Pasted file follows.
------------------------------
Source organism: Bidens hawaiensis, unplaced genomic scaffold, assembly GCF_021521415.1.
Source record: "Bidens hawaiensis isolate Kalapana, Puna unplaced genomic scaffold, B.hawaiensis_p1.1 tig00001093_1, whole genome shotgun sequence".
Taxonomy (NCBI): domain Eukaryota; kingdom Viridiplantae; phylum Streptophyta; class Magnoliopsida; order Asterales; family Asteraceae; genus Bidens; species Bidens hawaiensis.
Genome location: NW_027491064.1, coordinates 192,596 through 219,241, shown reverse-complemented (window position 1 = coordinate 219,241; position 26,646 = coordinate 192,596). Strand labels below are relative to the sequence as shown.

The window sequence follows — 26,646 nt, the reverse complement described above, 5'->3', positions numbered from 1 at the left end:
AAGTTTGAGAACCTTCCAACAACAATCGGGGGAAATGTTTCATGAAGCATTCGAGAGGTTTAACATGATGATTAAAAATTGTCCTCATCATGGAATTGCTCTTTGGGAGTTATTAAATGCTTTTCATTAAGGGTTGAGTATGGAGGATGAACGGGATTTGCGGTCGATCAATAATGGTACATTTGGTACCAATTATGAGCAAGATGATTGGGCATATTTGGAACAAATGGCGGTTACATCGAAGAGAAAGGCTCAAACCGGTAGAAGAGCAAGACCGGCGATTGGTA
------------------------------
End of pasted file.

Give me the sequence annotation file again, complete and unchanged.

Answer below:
Source organism: Bidens hawaiensis, unplaced genomic scaffold, assembly GCF_021521415.1.
Source record: "Bidens hawaiensis isolate Kalapana, Puna unplaced genomic scaffold, B.hawaiensis_p1.1 tig00001093_1, whole genome shotgun sequence".
Taxonomy (NCBI): domain Eukaryota; kingdom Viridiplantae; phylum Streptophyta; class Magnoliopsida; order Asterales; family Asteraceae; genus Bidens; species Bidens hawaiensis.
Genome location: NW_027491064.1, coordinates 192,596 through 219,241, shown reverse-complemented (window position 1 = coordinate 219,241; position 26,646 = coordinate 192,596). Strand labels below are relative to the sequence as shown.

The window sequence follows — 26,646 nt, the reverse complement described above, 5'->3', positions numbered from 1 at the left end:
AAGTTTGAGAACCTTCCAACAACAATCGGGGGAAATGTTTCATGAAGCATTCGAGAGGTTTAACATGATGATTAAAAATTGTCCTCATCATGGAATTGCTCTTTGGGAGTTATTAAATGCTTTTCATTAAGGGTTGAGTATGGAGGATGAACGGGATTTGCGGTCGATCAATAATGGTACATTTGGTACCAATTATGAGCAAGATGATTGGGCATATTTGGAACAAATGGCGGTTACATCGAAGAGAAAGGCTCAAACCGGTAGAAGAGCAAGACCGGCGATTGGTA